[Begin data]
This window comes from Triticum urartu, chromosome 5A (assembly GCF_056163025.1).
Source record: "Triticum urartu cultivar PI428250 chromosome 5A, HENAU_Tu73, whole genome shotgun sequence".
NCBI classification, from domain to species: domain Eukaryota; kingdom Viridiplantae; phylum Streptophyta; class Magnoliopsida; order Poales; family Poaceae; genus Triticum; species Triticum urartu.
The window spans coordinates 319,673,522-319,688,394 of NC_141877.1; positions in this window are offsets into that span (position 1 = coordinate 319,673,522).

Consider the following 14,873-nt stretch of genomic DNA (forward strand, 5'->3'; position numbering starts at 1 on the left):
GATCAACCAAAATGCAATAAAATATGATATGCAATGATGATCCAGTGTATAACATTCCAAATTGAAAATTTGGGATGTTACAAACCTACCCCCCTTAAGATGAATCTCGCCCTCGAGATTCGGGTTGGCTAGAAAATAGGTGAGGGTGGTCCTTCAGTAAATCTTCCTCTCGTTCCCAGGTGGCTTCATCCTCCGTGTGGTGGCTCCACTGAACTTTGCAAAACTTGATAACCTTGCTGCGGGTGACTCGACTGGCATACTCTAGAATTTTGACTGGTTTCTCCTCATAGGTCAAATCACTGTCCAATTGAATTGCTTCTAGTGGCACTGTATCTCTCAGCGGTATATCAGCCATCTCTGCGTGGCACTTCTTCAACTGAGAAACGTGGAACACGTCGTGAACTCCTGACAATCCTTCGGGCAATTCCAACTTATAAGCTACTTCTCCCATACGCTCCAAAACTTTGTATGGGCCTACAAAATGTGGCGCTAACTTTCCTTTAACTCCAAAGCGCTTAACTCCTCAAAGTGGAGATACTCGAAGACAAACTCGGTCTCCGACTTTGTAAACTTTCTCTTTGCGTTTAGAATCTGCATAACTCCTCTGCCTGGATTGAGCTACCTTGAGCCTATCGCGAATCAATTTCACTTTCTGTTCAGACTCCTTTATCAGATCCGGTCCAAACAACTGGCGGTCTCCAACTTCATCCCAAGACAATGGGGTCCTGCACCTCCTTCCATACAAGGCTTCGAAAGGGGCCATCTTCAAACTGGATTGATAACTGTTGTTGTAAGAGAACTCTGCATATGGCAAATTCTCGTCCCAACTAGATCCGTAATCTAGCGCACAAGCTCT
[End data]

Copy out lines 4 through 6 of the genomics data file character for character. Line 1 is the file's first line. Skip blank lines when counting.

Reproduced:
The window spans coordinates 319,673,522-319,688,394 of NC_141877.1; positions in this window are offsets into that span (position 1 = coordinate 319,673,522).

Consider the following 14,873-nt stretch of genomic DNA (forward strand, 5'->3'; position numbering starts at 1 on the left):
GATCAACCAAAATGCAATAAAATATGATATGCAATGATGATCCAGTGTATAACATTCCAAATTGAAAATTTGGGATGTTACAAACCTACCCCCCTTAAGATGAATCTCGCCCTCGAGATTCGGGTTGGCTAGAAAATAGGTGAGGGTGGTCCTTCAGTAAATCTTCCTCTCGTTCCCAGGTGGCTTCATCCTCCGTGTGGTGGCTCCACTGAACTTTGCAAAACTTGATAACCTTGCTGCGGGTGACTCGACTGGCATACTCTAGAATTTTGACTGGTTTCTCCTCATAGGTCAAATCACTGTCCAATTGAATTGCTTCTAGTGGCACTGTATCTCTCAGCGGTATATCAGCCATCTCTGCGTGGCACTTCTTCAACTGAGAAACGTGGAACACGTCGTGAACTCCTGACAATCCTTCGGGCAATTCCAACTTATAAGCTACTTCTCCCATACGCTCCAAAACTTTGTATGGGCCTACAAAATGTGGCGCTAACTTTCCTTTAACTCCAAAGCGCTTAACTCCTCAAAGTGGAGATACTCGAAGACAAACTCGGTCTCCGACTTTGTAAACTTTCTCTTTGCGTTTAGAATCTGCATAACTCCTCTGCCTGGATTGAGCTACCTTGAGCCTATCGCGAATCAATTTCACTTTCTGTTCAGACTCCTTTATCAGATCCGGTCCAAACAACTGGCGGTCTCCAACTTCATCCCAAGACAATGGGGTCCTGCACCTCCTTCCATACAAGGCTTCGAAAGGGGCCATCTTCAAACTGGATTGATAACTGTTGTTGTAAGAGAACTCTGCATATGGCAAATTCTCGTCCCAACTAGATCCGTAATCTAGCGCACAAGCTCT